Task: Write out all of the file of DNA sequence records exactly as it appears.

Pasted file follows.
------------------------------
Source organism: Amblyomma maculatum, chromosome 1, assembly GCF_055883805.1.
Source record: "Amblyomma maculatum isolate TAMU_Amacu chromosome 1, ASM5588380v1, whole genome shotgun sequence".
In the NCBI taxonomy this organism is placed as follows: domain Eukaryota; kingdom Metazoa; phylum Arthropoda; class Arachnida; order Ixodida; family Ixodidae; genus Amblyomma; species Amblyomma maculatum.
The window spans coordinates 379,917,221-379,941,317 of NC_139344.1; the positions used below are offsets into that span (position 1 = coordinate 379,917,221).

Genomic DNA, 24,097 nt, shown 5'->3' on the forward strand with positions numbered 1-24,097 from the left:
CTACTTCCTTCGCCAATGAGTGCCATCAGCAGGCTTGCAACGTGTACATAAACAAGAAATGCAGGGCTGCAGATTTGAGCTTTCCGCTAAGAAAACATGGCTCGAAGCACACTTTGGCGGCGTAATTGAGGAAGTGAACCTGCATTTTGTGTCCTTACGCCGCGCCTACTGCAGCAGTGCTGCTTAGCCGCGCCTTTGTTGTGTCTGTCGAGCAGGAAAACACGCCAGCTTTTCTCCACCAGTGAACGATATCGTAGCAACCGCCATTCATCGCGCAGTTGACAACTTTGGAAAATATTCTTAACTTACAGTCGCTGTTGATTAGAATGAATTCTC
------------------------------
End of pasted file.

Source organism: Amblyomma maculatum, chromosome 1, assembly GCF_055883805.1.
Source record: "Amblyomma maculatum isolate TAMU_Amacu chromosome 1, ASM5588380v1, whole genome shotgun sequence".
In the NCBI taxonomy this organism is placed as follows: domain Eukaryota; kingdom Metazoa; phylum Arthropoda; class Arachnida; order Ixodida; family Ixodidae; genus Amblyomma; species Amblyomma maculatum.
The window spans coordinates 379,917,221-379,941,317 of NC_139344.1; the positions used below are offsets into that span (position 1 = coordinate 379,917,221).

Genomic DNA, 24,097 nt, shown 5'->3' on the forward strand with positions numbered 1-24,097 from the left:
CTACTTCCTTCGCCAATGAGTGCCATCAGCAGGCTTGCAACGTGTACATAAACAAGAAATGCAGGGCTGCAGATTTGAGCTTTCCGCTAAGAAAACATGGCTCGAAGCACACTTTGGCGGCGTAATTGAGGAAGTGAACCTGCATTTTGTGTCCTTACGCCGCGCCTACTGCAGCAGTGCTGCTTAGCCGCGCCTTTGTTGTGTCTGTCGAGCAGGAAAACACGCCAGCTTTTCTCCACCAGTGAACGATATCGTAGCAACCGCCATTCATCGCGCAGTTGACAACTTTGGAAAATATTCTTAACTTACAGTCGCTGTTGATTAGAATGAATTCTC